Interview – Hong Kong Council to Issue Green Finance Proposals Next Week

An advisory council to the Hong Kong government will unveil a series of recommendations to attract green finance investments to the city next week, the chairman of the council told Reuters.

"Green finance is absolutely new in Hong Kong and I think not many people are doing it in Asia and that is why we feel we should seize the opportunity," said Laura Cha, chairman of Hong Kong's Financial Services Development Council (“FSDC”).

China has vowed to make "green finance" a top priority of the Group of 20 nations as chair of the group this year.

The country needs at least 2 trillion yuan ($305.6 billion) a year over the next five years in green investments to promote environmentally-friendly investments and reduce the effects of pollution from its rapid industrial growth over the past three decades.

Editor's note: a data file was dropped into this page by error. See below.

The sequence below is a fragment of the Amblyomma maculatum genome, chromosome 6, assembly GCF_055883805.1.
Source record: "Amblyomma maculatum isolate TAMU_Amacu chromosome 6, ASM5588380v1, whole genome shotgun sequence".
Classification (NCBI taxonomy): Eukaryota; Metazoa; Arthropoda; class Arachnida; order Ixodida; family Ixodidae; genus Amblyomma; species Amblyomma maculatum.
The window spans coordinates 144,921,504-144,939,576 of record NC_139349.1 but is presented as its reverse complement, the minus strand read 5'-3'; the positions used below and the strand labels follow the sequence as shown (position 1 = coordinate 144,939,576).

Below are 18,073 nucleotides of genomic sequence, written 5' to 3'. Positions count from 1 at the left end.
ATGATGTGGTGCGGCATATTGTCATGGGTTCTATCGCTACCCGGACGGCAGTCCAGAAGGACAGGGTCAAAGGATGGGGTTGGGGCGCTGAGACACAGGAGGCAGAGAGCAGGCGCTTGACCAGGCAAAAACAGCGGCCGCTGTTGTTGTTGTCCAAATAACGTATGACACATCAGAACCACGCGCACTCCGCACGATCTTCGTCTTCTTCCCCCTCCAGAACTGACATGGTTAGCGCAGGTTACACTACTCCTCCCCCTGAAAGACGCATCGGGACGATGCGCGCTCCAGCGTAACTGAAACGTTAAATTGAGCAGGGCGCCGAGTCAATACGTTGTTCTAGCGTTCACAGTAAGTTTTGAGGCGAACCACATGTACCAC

"China is on the chair of G20 and they are very keen on green finance among other things. The September summit under G20, you would expect some action," she said, adding the recommendations will likely be published on 24 May.

The FSDC, whose members include asset managers, banks, securities firms, consultancies and law firms, is also considering forming a group to discuss recommendations to develop the city's financial technology, or fintech, industry as it grows in importance, Cha said.

Unlike China or India, where a large portion of the population remains without access to bank accounts or financial services, Hong Kong is a mature market that is "well served," so fintech rules in the city would have to consider that, she said.

"We are absolutely not moving fast enough" on fintech, Cha added. "This is an area of development that is a very key element of the financial industry that we cannot ignore."

The FSDC was set up by Hong Kong's government in 2013 to examine how the city could maintain its status as a major Asian financial hub amid competition from regional rivals. It has issued recommendations to bolster the city's position as an international centre for trading of China's currency, lure more initial public offerings and real estate investment trusts (“REITs”), among others.


Elzio Barreto is a Reuters correspondent in Hong Kong.